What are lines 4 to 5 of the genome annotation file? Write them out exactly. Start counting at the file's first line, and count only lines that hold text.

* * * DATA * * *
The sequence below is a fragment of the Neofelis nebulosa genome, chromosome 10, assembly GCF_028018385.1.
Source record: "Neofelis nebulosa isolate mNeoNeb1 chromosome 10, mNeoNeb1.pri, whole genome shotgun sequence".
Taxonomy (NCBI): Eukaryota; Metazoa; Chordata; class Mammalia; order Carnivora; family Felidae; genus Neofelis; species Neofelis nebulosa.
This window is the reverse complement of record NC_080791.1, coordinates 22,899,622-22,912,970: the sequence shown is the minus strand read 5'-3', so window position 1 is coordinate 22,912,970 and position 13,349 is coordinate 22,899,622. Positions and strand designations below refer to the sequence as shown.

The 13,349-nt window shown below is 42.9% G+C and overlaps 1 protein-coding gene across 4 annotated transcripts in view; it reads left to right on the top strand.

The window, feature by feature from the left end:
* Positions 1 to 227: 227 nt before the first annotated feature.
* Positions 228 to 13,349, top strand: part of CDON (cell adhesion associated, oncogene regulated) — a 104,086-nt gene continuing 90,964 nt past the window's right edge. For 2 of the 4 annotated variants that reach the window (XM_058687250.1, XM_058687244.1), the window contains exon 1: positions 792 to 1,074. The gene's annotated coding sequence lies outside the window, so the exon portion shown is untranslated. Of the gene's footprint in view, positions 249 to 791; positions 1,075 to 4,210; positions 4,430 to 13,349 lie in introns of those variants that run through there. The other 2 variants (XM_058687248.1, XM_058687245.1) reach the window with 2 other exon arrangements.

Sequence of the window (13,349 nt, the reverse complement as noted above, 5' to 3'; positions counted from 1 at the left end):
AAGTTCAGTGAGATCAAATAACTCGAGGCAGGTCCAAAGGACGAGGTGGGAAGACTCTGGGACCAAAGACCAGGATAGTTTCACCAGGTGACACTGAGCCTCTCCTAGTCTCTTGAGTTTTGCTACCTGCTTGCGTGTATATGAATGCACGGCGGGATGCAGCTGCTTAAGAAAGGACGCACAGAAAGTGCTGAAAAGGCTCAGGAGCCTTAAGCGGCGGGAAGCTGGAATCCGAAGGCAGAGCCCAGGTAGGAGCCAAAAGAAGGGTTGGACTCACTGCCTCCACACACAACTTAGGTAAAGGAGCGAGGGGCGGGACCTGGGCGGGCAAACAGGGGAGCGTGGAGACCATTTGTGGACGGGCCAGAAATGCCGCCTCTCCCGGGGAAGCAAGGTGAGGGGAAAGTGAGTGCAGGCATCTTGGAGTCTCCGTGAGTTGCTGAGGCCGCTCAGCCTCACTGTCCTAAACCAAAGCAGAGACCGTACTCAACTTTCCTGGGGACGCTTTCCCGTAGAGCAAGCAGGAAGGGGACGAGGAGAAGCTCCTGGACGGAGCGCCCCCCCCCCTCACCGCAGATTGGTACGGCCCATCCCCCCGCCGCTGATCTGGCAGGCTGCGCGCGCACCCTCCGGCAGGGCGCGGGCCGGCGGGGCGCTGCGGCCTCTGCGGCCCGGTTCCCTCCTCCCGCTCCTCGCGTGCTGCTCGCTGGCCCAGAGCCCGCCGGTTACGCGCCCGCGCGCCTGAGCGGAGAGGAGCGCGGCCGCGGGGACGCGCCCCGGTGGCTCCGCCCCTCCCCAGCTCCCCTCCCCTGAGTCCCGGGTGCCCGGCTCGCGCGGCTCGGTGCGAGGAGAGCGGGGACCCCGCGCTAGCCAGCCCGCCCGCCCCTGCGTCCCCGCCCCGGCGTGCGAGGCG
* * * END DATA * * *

This window is the reverse complement of record NC_080791.1, coordinates 22,899,622-22,912,970: the sequence shown is the minus strand read 5'-3', so window position 1 is coordinate 22,912,970 and position 13,349 is coordinate 22,899,622. Positions and strand designations below refer to the sequence as shown.

The 13,349-nt window shown below is 42.9% G+C and overlaps 1 protein-coding gene across 4 annotated transcripts in view; it reads left to right on the top strand.